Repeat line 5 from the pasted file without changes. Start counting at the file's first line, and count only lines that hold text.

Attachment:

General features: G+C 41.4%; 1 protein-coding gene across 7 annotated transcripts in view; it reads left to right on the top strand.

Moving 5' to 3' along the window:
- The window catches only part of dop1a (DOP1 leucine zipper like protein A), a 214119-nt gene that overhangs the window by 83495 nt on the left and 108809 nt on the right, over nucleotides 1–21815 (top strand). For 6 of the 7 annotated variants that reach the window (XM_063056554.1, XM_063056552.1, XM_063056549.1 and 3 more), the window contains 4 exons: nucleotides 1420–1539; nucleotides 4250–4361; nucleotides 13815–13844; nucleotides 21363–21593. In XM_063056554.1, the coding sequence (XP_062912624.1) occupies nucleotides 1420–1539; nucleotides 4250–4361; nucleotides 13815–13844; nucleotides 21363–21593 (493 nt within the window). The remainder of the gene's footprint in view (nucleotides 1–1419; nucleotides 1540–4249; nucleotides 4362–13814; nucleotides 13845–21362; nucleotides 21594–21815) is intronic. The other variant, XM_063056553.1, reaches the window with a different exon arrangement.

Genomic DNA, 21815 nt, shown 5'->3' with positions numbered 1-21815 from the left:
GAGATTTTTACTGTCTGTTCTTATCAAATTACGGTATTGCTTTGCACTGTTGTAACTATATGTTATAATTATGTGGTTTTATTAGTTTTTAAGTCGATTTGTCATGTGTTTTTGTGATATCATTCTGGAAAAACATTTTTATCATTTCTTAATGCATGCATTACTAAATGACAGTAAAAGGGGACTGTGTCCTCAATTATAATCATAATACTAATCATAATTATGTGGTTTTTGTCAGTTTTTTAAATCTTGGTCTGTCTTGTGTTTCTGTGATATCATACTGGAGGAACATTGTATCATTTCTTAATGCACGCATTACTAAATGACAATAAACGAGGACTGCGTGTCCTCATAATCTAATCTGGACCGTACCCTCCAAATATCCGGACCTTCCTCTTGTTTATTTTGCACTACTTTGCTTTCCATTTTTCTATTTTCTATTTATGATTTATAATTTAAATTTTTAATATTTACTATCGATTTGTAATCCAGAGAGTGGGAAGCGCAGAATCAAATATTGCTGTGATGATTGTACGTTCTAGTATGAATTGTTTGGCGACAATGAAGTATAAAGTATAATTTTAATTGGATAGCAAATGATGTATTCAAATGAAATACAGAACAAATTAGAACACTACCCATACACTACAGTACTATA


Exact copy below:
GAGATTTTTACTGTCTGTTCTTATCAAATTACGGTATTGCTTTGCACTGTTGTAACTATATGTTATAATTATGTGGTTTTATTAGTTTTTAAGTCGATTTGTCATGTGTTTTTGTGATATCATTCTGGAAAAACATTTTTATCATTTCTTAATGCATGCATTACTAAATGACAGTAAAAGGGGACTGTGTCCTCAATTATAATCATAATACTAATCATAATTATGTGGTTTTTGTCAGTTTTTTAAATCTTGGTCTGTCTTGTGTTTCTGTGATATCATACTGGAGGAACATTGTATCATTTCTTAATGCACGCATTACTAAATGACAATAAACGAGGACTGCGTGTCCTCATAATCTAATCTGGACCGTACCCTCCAAATATCCGGACCTTCCTCTTGTTTATTTTGCACTACTTTGCTTTCCATTTTTCTATTTTCTATTTATGATTTATAATTTAAATTTTTAATATTTACTATCGATTTGTAATCCAGAGAGTGGGAAGCGCAGAATCAAATATTGCTGTGATGATTGTACGTTCTAGTATGAATTGTTTGGCGACAATGAAGTATAAAGTATAATTTTAATTGGATAGCAAATGATGTATTCAAATGAAATACAGAACAAATTAGAACACTACCCATACACTACAGTACTATA